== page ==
"New CD present Northern music crossing borders between East and West"

"Moja på tvoja" was a greeting in the Russian-Norwegian pidgin language which was used during the Pomor trade on the North Norwegian coast between 1750 and 1920.

"Pomor" is a Russian word for coastal people. In their trade "pomors" from the Russian North (Arkhangelsk, Karelia) brought life-saving corn to the people of Northern Norway, exchanging it for fish.

Now, "Moja på tvoja" is the trademark of an exciting folk music experiment: Artists from North Norway and the Russian republic Karelia exchange songs and tunes in their innovative acoustic cross-over ensemble. They have toured with their concerts in Norway since 1998 and in June this year the CD version was released in Tromsø, Norway and Petrozavodsk, Karelia


is a vocal ensemble from Petrozavodsk. They are currently six young women who sing traditional Russian-Karelian female songs. The tradition is purely a capella. Rosynka had performed quite a while and in many contexts, but they had never performed with instrumental accompaniment before they met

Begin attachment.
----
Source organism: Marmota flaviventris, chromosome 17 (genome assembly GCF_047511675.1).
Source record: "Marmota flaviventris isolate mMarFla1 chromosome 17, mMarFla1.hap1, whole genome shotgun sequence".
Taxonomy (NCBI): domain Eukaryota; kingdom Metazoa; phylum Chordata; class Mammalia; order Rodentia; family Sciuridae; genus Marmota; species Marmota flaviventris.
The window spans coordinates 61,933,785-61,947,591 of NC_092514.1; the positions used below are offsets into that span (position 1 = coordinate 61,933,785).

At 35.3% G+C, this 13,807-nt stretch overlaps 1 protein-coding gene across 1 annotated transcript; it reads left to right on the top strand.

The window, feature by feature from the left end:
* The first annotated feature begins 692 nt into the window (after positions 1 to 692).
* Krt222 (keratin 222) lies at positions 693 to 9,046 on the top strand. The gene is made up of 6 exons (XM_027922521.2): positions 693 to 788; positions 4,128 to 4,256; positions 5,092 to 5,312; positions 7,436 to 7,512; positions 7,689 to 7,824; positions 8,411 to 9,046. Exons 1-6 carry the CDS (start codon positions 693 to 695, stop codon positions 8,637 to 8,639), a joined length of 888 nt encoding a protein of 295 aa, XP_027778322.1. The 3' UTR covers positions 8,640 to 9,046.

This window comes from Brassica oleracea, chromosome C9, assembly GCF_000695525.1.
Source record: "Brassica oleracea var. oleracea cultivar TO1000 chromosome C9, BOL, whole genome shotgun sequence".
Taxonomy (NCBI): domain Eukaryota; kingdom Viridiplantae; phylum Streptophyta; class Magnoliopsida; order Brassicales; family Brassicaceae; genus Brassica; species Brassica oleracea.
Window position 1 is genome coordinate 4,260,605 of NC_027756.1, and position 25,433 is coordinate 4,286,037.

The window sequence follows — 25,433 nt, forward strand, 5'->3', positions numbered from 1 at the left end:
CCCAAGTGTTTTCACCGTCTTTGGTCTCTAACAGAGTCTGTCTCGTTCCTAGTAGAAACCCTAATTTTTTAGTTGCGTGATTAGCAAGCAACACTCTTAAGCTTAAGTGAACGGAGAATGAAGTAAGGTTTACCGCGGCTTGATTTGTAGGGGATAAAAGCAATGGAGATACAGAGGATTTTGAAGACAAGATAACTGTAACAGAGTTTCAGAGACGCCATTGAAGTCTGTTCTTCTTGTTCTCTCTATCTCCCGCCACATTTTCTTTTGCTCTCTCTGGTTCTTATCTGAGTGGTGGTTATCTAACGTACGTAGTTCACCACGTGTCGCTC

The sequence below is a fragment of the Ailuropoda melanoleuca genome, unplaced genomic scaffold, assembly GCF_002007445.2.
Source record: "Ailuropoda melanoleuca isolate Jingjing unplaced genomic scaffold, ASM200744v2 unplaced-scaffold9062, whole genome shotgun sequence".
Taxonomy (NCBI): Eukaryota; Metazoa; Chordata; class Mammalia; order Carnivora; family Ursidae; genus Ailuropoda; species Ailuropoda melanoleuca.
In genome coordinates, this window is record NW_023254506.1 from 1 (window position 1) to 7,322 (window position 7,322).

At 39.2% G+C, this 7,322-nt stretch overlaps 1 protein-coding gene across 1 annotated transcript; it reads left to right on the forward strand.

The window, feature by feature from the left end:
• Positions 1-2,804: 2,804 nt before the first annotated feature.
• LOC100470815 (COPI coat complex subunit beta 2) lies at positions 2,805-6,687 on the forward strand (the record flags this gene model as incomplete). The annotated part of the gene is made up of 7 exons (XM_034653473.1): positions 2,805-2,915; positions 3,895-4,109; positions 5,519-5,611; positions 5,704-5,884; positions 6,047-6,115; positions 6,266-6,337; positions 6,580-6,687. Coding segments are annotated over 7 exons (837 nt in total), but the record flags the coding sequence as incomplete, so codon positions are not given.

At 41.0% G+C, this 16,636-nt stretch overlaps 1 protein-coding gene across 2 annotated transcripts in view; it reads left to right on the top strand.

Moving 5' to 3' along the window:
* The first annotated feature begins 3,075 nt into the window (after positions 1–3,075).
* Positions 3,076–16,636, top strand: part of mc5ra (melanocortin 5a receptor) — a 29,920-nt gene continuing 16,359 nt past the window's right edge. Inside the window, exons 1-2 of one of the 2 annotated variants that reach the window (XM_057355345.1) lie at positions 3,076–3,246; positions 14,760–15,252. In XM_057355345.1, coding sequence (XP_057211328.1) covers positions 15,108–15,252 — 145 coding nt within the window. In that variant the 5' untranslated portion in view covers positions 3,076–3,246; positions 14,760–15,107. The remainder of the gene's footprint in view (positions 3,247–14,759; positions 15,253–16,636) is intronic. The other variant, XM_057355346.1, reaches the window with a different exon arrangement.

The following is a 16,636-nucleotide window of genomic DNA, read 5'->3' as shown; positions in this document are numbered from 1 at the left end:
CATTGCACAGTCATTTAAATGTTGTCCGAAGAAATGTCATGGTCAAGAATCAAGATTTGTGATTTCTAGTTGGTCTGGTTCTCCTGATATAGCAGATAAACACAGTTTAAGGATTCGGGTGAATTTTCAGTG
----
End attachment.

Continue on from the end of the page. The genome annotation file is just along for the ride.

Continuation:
Photo: Maria Pedersen©
Photo: Yngve Olsen Sæbbe© BOKNAKARAN

from Tromsø, a band of four folk singers who see the world from a North Norwegian point of view. They mostly sing their own songs, and play a lot of acoustic instruments, like guitar, accordions, banjo, bagpipe, mandolin, harmonium and double base. Rosynka weave their traditional tunes into Boknakaran's modern folk songs, and Boknakaran add their instruments to Rosynka's songs - thus both parties gain a new dimension without losing their identity.

The CD "Moja på tvoja" is produced and released by Boknakaran, on their label "Steinbeat". It may be ordered on Internet,


is a Sámi yoik artist from the North of Norway (Finnmark). He sings traditional yoiks as well as new ones, and in "Moja på tvoja" he performs together with Boknakaran (the combination yoik - bagpipe!) and Rosynka (wolf songs from two ethnic groups melted together). Ande's speciality is the "extreme voices", imitating animals - from mosquito to wolf.

Photo: Yngve Olsen Sæbbe©

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